Clearly, CST and RST are not definitionally equivalent in the traditional Tarskian sense, since in CST one can define a nontrivial equivalence relation (the simultaneity), while in RST one cannot define any nontrivial equivalence relation on the universe. However, in "modern" definability theory of mathematical logic one can define new universes of entities, too (cf e.g., [H], [M] or [BH]). In this extended modern sense, in RST one can define a new universe with nontrivial equivalence relations on it (e.g., one can define a field isomorphic to R4). In fact, both spacetimes can be faithfully interpreted into the other. In the following, by definitional equivalence we always mean definitional equivalence in the modern sense. Definitional equivalence of two theories is a mathematical notion expressing "identiy of" theories. Two theories are definitionally equivalent iff there is a one-to one and onto correspondence between the defined concepts of the two theories such that this correspondence respects the relation of definability. The same notion is applicable to structures.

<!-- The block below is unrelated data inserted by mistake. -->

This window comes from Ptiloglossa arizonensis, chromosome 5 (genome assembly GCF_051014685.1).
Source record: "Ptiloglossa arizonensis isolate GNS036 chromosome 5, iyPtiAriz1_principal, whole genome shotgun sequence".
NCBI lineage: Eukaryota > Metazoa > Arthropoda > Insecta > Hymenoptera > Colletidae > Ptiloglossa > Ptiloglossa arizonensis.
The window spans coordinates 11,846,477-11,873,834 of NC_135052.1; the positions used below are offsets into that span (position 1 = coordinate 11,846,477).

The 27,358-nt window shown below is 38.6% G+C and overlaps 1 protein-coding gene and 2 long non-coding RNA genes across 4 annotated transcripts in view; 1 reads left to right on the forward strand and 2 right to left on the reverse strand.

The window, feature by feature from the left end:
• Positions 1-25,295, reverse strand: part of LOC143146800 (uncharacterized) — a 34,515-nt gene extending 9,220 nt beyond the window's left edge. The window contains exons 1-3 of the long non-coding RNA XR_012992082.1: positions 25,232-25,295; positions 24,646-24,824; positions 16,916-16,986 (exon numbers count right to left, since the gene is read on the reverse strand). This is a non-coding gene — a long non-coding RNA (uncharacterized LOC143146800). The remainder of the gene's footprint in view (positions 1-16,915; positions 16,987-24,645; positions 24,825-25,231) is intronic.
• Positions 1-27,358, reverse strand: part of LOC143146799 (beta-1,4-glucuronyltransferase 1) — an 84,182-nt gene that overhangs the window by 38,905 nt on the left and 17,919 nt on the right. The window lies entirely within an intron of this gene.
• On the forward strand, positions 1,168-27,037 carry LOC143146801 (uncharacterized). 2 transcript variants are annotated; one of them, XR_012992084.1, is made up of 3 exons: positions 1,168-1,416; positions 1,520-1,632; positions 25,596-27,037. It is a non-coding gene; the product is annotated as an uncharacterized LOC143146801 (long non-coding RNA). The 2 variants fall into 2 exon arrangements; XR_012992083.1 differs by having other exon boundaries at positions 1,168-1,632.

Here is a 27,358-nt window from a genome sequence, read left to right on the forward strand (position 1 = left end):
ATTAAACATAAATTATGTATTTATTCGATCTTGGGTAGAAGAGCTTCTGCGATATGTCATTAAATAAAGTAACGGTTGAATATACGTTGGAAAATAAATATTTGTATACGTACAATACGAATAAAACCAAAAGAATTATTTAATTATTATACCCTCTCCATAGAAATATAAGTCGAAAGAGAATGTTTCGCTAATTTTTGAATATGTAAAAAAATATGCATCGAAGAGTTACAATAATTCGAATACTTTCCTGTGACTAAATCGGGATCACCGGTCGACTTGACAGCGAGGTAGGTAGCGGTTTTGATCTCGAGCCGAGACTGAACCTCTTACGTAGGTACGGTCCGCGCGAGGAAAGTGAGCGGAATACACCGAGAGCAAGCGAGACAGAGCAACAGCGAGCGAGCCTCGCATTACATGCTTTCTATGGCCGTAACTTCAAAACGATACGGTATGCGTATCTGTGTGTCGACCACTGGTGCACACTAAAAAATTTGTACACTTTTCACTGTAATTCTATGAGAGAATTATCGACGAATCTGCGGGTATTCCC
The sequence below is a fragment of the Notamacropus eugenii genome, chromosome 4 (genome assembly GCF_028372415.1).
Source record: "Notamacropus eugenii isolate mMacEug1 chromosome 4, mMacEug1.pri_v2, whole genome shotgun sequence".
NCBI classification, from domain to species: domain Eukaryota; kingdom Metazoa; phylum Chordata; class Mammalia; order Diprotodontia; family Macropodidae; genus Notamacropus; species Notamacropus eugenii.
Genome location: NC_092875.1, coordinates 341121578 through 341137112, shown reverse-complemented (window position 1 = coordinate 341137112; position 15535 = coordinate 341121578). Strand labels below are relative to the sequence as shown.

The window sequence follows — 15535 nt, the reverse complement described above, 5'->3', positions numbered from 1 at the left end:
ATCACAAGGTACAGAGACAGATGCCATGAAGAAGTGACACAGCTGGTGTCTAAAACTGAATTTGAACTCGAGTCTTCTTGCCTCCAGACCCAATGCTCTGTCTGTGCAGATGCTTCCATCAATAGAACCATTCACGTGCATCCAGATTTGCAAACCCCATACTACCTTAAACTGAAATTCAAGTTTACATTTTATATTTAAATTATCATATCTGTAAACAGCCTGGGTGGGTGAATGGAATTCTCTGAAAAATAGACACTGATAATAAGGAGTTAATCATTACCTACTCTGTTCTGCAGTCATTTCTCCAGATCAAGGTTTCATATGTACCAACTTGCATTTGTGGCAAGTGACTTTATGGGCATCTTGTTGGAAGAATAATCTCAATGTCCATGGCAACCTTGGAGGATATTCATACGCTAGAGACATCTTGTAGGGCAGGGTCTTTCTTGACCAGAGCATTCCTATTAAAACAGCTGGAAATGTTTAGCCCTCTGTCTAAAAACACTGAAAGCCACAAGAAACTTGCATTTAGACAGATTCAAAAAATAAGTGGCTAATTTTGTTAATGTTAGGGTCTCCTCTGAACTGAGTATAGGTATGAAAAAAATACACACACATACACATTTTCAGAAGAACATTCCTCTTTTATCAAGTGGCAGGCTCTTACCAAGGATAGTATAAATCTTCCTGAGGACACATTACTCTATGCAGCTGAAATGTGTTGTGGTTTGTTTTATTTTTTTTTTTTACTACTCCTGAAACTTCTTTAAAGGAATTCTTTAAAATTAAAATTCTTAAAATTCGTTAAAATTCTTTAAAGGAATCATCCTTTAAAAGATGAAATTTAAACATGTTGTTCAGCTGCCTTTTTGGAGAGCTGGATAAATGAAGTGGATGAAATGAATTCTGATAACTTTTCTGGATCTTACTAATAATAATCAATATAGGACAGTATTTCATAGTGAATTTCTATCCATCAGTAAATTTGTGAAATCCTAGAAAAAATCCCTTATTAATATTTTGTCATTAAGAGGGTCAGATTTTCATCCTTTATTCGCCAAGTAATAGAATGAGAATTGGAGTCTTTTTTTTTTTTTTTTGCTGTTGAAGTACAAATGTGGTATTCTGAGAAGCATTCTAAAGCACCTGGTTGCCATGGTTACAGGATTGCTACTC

Theorem 1. CST and RST are not definitionally equivalent. 

To prove Theorem 1, it is enough to prove that the automorphism groups (i.e., groups of symmetries) of CST and RST are not isomorphic. The automorphism group of CST is the general inhomogeneous Galilean group, where "inhomogeneous" means that we include translations and "general" means that we include dilations. Analogously, the automorphism group of RST is the general inhomogeneous Lorenz group. The two automorphism groups are not even definitionally equivalent. This follows from the following theorem which seems to be interesting in its own. It sais that the abstract automorphism groups of the two spacetimes contain exactly the same "content" as the geometries themselves, they "do not forget structure".